Clean Fishing Ports
Loading and unloading, washing and cleaning, buying and selling. Tegalsari port is a hive of activity, and one of the busiest coastal fishing ports on Java Island. With more than 700 fishing vessels entering and leaving every day, work is intense – and it creates a lot of waste that can pollute the ports and the ocean.
Many do not realise the impact that marine litter has on the environment. This pilot project raised awareness about waste among fishermen and optimised Tegalsari port’s waste management. This means that waste is brought back from the boats to shore and properly handled on land. Additionally, we provided data and information regarding the management of plastic waste in fishing ports to governmental actors and supported them in improving regulations and procedures.
WHAT HAVE WE ACHIEVED IN 11 MONTHS?
1. Changes from the bottom-up
We met with nearly 50 owners of fishing boats that are based at Tegalsari fishing port. Together, we launched a movement called “one vessel – one garbage bag”. Through this initiative, the fishermen commit to bringing back at least one garbage sack full of their non-organic waste when they return from a trip. This has been included in a procedural document produced by the Fish Auction Authority and will be put into practice systematically.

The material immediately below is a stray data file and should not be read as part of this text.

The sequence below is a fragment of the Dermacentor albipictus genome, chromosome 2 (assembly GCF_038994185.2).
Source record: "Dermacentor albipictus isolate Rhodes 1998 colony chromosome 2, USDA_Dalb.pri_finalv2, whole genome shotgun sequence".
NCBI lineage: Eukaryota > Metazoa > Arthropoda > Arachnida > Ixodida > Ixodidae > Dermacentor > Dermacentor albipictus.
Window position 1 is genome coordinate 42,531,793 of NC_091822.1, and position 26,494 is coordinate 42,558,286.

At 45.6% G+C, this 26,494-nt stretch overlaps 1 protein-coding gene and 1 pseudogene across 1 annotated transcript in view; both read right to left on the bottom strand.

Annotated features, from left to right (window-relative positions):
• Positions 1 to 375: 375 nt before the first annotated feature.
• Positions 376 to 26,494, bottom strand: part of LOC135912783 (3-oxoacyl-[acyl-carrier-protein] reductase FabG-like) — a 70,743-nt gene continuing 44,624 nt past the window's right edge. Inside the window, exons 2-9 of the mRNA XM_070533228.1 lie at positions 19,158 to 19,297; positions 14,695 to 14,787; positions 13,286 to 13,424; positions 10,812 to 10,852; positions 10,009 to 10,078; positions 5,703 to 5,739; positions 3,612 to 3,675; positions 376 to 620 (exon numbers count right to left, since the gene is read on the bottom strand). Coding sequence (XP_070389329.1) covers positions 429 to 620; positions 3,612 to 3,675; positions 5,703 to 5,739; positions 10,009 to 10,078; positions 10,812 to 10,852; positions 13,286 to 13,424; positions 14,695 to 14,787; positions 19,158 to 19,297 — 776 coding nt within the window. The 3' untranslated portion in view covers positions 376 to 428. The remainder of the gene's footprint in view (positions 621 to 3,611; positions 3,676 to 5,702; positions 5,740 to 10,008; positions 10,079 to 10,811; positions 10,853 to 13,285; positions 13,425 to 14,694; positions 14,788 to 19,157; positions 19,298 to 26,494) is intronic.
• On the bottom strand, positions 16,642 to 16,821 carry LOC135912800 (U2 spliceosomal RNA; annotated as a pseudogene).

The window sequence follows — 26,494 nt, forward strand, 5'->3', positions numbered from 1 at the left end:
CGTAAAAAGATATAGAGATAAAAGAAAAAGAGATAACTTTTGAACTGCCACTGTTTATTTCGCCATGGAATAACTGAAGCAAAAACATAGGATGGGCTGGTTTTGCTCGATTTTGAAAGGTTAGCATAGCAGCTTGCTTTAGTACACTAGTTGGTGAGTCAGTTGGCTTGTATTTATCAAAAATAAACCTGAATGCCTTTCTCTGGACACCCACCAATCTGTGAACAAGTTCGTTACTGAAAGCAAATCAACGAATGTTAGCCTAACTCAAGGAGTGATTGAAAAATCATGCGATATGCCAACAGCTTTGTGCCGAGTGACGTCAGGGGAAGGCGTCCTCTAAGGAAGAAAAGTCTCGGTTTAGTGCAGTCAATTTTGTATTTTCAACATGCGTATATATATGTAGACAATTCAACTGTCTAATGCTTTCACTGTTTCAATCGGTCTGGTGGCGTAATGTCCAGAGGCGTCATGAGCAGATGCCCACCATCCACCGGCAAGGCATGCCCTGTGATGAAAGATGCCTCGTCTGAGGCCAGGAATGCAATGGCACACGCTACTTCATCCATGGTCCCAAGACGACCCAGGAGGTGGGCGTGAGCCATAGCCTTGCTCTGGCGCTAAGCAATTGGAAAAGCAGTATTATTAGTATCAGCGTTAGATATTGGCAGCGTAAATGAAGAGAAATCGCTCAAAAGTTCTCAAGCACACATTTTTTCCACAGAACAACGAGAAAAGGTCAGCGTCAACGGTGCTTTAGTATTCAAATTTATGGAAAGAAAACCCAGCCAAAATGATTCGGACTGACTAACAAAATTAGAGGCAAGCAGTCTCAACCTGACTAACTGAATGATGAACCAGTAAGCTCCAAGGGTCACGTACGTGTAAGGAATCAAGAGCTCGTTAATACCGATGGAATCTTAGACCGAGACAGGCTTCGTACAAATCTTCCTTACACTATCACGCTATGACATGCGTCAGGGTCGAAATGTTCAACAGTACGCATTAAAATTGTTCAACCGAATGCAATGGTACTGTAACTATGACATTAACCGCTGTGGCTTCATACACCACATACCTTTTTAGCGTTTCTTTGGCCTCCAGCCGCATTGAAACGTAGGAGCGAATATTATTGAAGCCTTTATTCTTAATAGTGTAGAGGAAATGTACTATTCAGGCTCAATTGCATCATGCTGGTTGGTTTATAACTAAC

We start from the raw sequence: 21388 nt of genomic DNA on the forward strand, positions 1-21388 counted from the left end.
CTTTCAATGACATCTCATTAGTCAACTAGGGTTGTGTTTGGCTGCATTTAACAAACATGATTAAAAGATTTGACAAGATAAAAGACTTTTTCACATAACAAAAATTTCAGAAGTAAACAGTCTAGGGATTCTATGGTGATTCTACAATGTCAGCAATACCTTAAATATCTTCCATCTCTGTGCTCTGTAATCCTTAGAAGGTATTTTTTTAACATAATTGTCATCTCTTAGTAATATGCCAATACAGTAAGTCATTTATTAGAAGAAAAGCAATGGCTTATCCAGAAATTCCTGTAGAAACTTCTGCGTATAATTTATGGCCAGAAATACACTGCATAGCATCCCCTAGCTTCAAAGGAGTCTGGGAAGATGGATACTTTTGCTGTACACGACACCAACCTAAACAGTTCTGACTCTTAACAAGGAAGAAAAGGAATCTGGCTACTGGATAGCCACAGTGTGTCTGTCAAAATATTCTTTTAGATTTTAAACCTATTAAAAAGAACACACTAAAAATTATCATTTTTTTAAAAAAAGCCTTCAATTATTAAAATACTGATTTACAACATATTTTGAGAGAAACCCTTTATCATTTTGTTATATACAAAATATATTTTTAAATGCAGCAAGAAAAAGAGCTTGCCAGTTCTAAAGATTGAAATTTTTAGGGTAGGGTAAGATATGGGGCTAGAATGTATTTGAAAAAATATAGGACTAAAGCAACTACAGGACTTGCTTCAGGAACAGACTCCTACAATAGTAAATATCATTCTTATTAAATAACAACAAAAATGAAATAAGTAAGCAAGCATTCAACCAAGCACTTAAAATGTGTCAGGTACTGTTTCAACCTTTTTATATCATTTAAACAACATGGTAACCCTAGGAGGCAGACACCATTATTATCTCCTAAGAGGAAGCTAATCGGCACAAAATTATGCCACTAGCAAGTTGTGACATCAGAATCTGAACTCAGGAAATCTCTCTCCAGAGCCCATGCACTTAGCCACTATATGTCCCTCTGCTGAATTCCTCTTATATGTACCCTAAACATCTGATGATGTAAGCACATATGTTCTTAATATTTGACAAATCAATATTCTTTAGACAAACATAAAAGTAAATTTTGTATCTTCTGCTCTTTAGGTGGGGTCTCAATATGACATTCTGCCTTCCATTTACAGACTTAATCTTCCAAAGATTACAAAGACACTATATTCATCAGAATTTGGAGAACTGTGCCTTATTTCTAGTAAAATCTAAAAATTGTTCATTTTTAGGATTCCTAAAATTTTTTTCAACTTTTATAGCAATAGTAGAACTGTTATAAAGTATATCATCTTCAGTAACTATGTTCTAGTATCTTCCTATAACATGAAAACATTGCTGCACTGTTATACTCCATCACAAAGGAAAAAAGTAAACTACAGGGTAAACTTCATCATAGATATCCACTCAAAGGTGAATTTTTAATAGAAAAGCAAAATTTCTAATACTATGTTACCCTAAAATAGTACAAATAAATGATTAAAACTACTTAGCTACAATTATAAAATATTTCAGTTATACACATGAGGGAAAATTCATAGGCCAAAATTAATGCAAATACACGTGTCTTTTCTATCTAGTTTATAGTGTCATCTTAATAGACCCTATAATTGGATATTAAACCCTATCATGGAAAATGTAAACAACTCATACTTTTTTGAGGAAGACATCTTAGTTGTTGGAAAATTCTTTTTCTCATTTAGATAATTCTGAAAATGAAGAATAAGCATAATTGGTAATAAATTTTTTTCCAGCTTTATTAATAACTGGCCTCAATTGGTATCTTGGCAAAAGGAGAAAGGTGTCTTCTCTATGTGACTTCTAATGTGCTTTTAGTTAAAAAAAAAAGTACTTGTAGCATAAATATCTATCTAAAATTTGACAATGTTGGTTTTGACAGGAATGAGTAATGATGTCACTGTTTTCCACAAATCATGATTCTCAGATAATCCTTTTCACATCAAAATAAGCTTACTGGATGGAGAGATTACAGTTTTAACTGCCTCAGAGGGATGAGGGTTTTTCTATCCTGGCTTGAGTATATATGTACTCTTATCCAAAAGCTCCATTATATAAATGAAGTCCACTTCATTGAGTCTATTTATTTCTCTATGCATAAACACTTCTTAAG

Additionally, more than 300 volunteers responded to our call for a beach clean-up close to the Tegalsari fishing port, collecting around 300kg of waste. We used mural art to inform more people in Tegal city about what is happening in the port.
2. The trickle-down effect
The Indonesian Government is aware that the loading and unloading of fish at the ports is one of the main contributors to plastic littering along the coast. In response, a 2018 Presidential Regulation was introduced to improve waste management along the coast and at sea, and in 2021, the Ministry for Marine Affairs and Fisheries issued a regulation to prohibit littering from fishing vessels. So far, however, there is no holistic system to implement these regulations. Through our pilot project, we collected relevant data and compiled findings in order to help design processes and strategies. The Fish Auction Authority procedural document was based on the initiative “one vessel – one garbage bag”. It was shared with decision makers, and can serve as a reference for technical implementation in other fishing ports.
WHAT ARE OUR RECOMMENDATIONS FOR THE FUTURE?
- To properly treat waste in the fishing ports, it is vital to increase the awareness and know-how of the fishing port authorities. Currently, they often focus on the cleanliness of the fishing port itself, regardless of where the waste is discharged – whether into the water or as landfill.
- The capacities and facilities of the fishing ports also need to be enhanced, and partnerships with waste collectors in the city need to be built to channel the garbage from the port to the recyclers.
Destructive Fishing Watch Indonesia (dfw.or.id) - https://dfw.or.id/